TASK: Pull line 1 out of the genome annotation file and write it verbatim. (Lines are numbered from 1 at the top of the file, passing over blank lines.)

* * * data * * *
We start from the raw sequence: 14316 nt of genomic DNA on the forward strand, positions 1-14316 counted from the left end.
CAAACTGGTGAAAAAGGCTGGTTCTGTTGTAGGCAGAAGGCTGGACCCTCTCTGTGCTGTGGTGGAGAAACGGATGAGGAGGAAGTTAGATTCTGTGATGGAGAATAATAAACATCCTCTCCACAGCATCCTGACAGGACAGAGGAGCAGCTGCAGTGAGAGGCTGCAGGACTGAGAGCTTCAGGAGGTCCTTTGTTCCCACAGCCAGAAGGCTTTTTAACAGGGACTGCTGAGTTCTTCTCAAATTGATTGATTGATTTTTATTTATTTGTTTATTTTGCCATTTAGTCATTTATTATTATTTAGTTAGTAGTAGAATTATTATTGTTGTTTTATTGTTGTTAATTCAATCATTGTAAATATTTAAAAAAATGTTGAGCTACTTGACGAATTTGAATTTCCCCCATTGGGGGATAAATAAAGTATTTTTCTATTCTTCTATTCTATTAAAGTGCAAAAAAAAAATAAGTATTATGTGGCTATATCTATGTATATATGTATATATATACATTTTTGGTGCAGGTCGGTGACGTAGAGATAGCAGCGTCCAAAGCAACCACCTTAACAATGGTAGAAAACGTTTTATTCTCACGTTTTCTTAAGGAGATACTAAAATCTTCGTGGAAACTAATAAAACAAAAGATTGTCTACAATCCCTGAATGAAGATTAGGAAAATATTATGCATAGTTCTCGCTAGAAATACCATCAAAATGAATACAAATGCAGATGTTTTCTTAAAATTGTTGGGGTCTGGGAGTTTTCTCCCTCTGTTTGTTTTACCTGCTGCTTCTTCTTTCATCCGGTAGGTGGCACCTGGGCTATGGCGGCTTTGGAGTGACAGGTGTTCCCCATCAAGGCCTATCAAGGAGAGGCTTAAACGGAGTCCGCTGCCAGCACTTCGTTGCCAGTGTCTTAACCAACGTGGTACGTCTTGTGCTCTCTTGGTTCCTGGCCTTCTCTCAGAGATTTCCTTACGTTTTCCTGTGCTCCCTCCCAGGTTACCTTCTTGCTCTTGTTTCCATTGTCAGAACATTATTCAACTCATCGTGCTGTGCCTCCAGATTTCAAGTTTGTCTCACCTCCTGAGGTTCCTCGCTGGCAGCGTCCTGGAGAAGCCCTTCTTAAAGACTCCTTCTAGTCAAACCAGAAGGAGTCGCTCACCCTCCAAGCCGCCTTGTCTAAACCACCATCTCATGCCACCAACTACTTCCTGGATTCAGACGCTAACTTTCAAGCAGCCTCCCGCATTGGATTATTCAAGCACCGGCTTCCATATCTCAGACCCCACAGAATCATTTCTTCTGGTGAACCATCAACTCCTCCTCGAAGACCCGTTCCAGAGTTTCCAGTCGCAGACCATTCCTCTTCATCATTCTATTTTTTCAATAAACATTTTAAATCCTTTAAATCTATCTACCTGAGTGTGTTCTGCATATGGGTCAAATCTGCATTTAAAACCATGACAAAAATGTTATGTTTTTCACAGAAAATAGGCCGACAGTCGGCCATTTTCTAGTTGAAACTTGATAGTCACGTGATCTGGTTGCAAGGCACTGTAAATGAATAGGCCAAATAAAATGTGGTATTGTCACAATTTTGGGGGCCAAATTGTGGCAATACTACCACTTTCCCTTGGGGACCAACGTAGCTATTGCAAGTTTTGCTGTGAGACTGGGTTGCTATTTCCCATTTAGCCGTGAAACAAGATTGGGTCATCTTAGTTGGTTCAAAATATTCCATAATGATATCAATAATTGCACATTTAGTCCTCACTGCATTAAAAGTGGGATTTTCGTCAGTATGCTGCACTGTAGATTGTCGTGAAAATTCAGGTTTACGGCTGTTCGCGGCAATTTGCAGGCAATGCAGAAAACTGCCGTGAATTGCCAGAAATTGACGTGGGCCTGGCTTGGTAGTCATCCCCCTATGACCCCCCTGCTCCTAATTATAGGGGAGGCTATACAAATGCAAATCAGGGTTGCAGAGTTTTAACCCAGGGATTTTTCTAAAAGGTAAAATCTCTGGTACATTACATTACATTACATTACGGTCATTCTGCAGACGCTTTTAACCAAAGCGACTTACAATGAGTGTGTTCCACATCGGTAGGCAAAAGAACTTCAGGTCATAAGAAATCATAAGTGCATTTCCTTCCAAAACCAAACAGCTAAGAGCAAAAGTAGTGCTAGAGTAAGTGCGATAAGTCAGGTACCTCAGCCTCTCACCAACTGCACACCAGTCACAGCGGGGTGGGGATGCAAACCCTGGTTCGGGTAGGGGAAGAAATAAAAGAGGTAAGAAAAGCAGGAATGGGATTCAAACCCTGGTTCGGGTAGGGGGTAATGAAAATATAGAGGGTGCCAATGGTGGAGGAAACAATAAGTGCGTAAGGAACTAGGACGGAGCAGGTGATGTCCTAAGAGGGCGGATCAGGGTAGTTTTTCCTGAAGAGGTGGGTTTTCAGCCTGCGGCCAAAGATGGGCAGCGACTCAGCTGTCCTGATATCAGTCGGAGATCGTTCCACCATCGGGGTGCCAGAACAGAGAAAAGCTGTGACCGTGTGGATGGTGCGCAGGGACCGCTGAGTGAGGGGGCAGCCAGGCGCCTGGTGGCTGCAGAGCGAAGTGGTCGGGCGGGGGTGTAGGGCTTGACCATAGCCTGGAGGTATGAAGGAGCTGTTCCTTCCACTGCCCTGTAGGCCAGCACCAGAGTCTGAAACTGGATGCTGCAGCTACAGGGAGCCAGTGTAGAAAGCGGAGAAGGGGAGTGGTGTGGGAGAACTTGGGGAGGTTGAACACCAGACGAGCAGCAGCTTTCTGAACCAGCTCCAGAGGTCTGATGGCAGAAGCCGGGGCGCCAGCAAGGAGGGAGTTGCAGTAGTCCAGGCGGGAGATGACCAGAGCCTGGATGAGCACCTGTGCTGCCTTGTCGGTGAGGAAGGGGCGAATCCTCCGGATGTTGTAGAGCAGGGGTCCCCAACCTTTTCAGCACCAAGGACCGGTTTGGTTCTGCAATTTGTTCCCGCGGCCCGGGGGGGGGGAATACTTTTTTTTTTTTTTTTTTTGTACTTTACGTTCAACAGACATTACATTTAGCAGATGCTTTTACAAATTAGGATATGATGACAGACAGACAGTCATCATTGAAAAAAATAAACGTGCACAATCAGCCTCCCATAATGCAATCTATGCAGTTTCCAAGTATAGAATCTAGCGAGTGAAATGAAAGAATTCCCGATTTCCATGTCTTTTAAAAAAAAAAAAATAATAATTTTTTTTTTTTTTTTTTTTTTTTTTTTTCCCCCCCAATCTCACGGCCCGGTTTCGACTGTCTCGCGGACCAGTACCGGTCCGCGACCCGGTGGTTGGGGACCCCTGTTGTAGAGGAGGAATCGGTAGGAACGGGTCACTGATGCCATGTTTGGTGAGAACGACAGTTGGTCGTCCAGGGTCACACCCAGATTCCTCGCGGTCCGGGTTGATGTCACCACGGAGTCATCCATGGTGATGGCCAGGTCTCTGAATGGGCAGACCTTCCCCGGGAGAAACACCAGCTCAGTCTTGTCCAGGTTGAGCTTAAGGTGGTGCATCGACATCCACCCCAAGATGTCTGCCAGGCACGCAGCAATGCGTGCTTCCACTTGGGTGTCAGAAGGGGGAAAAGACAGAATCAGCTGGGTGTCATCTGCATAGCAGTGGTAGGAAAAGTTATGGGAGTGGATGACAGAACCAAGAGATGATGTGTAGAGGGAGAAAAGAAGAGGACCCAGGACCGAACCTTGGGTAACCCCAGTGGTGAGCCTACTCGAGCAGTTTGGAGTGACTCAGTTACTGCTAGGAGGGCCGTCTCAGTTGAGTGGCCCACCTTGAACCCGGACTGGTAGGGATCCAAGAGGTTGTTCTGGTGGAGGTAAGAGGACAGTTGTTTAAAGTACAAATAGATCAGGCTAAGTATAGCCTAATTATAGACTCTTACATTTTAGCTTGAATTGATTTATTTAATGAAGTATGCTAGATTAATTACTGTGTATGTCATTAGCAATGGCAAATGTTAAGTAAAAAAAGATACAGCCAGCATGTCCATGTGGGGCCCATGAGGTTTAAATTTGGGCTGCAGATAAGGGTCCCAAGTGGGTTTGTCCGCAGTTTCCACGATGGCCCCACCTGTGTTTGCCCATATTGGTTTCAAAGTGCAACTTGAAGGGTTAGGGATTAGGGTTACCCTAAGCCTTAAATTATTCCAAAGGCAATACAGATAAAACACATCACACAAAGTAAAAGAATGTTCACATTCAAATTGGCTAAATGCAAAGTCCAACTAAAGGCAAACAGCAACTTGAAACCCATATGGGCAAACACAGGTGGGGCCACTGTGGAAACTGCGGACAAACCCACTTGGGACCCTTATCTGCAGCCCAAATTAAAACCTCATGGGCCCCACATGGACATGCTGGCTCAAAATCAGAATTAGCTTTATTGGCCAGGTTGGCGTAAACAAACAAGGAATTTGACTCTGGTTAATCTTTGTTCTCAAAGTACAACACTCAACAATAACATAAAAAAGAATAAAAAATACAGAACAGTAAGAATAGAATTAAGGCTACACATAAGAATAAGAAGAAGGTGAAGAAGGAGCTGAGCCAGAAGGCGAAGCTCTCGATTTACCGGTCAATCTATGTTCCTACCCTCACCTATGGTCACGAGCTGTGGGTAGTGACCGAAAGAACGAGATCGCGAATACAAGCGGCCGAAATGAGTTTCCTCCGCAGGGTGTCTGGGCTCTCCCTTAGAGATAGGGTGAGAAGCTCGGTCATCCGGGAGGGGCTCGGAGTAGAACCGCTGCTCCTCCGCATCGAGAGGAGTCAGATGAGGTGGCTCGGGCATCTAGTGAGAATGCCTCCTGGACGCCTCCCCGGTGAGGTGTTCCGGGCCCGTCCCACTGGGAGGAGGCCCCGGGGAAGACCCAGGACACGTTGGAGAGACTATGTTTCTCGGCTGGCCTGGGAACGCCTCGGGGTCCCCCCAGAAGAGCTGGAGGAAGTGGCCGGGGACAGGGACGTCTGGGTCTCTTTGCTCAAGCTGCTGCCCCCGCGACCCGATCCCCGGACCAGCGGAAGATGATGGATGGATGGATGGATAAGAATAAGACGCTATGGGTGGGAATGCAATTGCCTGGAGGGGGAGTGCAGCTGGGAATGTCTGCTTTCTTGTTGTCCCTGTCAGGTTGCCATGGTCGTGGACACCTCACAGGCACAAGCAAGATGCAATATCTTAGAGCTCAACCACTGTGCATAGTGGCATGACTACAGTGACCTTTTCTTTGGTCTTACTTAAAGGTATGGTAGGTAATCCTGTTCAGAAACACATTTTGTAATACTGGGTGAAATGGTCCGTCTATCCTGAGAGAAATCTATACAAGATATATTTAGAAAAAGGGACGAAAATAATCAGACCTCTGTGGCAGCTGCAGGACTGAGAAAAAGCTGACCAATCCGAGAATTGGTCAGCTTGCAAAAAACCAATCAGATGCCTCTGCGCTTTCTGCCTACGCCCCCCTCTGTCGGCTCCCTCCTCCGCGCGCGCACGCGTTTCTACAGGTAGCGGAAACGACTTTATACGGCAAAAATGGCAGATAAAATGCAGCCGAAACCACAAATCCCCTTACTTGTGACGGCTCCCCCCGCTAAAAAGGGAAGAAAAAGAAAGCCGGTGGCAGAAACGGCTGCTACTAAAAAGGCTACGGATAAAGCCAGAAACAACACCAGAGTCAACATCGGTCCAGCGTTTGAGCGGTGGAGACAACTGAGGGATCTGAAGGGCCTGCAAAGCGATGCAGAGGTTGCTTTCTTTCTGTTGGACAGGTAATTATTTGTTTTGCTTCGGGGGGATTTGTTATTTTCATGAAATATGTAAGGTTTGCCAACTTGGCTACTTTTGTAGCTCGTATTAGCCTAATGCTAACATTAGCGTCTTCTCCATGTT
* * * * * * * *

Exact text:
We start from the raw sequence: 14316 nt of genomic DNA on the forward strand, positions 1-14316 counted from the left end.